Panic over the undetermined future of the millenial class continues as the New York Times reports on the overwhelming number of the post-graduate set who are still toiling at unpaid internships. Taking on two, sometimes three internships with no pay, many fear that interning has become its own career path, instead of a bridge to solid employment. As Alex Williams reports:
The moribund economy is, without question, a primary factor behind the shift. Even though the employment picture has brightened since the depths of the Great Recession, few would describe it as sunny. The general unemployment rate inched down to 6.6 percent last month, but the jobless rate for college graduates age 20 to 24 stood at 8 percent in 2013, compared with 5.1 percent in 2007, according to the Bureau of Labor Statistics.
Though a number of millenials have turned to independent projects to carve out jobs for themselves, such as Intern Magazine's Alec Dudson, others describe the culture as survival of the fittest or least soul-emptied.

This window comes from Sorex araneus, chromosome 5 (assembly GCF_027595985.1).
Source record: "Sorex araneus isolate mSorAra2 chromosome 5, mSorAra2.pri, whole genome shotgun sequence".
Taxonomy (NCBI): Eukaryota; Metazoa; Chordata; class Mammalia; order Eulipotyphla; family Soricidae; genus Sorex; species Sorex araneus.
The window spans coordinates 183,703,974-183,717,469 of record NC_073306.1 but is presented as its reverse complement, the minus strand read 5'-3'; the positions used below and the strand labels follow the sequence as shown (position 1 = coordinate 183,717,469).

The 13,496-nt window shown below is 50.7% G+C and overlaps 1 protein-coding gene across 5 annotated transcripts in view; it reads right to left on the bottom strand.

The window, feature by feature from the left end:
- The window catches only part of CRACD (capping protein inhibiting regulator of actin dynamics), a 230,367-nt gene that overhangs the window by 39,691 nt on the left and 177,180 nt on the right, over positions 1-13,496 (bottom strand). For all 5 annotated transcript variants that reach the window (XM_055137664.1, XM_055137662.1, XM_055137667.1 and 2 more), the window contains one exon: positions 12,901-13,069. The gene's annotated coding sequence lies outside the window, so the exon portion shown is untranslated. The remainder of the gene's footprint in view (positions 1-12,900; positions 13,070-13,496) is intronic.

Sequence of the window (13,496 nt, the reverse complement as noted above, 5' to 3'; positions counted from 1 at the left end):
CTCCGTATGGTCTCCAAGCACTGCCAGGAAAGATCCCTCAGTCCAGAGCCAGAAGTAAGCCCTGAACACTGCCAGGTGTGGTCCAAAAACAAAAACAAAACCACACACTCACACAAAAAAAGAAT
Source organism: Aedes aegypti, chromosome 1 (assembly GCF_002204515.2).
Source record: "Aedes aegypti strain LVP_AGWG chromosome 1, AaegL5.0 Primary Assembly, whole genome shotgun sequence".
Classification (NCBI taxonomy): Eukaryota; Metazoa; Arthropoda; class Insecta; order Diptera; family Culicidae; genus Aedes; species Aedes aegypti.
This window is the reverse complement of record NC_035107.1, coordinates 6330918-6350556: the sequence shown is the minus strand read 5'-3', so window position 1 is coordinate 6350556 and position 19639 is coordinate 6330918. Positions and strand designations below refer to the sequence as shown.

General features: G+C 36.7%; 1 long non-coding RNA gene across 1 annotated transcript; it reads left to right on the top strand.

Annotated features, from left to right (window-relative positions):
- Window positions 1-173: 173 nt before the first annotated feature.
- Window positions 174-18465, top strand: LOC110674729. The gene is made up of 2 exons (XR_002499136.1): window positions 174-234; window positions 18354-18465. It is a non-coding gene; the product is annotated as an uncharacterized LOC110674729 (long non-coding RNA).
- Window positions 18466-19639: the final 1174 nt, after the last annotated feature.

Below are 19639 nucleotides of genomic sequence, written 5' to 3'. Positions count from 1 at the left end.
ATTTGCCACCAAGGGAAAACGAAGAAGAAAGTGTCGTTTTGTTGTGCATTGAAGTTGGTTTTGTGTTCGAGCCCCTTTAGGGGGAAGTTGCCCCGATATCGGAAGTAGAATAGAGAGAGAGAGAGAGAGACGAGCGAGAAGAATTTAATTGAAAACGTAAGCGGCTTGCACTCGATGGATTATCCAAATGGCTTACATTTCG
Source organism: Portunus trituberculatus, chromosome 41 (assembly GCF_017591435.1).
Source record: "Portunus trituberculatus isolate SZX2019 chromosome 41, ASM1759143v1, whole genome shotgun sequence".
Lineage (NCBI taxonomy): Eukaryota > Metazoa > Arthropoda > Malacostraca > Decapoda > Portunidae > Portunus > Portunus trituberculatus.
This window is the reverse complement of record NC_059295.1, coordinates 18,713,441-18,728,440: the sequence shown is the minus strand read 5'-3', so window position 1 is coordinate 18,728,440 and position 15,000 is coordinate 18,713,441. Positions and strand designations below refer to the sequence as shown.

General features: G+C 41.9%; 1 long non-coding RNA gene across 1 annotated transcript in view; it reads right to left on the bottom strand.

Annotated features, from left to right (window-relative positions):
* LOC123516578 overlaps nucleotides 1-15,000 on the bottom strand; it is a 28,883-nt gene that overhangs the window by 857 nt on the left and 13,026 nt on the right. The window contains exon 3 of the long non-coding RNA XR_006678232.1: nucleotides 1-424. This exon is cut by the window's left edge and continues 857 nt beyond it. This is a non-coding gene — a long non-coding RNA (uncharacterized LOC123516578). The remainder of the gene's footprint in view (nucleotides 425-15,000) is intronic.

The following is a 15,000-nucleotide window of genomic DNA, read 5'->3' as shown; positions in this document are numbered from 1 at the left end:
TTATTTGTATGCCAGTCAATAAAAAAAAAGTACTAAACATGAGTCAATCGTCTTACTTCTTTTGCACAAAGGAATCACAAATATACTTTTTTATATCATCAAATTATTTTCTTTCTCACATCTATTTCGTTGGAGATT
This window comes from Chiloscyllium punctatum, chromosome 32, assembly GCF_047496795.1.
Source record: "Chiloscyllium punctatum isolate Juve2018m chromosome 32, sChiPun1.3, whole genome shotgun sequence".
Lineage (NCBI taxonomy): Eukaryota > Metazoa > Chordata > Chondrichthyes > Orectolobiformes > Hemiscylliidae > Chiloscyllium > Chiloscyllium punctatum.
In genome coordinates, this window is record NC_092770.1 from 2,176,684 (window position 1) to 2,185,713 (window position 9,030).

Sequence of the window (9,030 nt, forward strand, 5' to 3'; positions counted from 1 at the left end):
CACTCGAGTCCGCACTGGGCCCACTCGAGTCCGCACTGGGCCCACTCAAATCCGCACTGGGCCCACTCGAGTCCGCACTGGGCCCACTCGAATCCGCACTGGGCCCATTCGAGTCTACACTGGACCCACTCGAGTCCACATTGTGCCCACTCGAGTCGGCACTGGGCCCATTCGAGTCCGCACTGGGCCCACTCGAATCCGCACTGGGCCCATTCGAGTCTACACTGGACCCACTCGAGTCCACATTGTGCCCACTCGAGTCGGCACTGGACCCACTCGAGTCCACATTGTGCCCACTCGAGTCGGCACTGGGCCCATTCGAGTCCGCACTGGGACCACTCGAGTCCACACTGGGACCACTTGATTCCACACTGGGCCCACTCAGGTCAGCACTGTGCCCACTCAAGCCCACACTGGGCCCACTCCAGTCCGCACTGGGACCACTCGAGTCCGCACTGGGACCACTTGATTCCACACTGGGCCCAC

"I have seen a lot of people beside me quit," [Dawn] Joyce added. "It's sort of like, 'Let's see who lasts the longest.' "
The Times reports that many companies have since changed their internship policies, especially after a rash of interns began fighting back with lawsuits. Does the callout to Condé Nast's decision to abolish the internship program at its 25 magazines qualify as shade? The paper has gotten in trouble before for reporting on unpaid internships while having one of their own (though the primary summer internship has a $960/week stipend).
In a survey by the National Association of Colleges and Employers in 2012, it was found that 64% of paid interns ended up with a paid position within their companies, while only 38.3% of unpaid interns were offered a position. There is no telling if taking on several unpaid internships at once increases the potential for employment or not, but the outlook seems grim.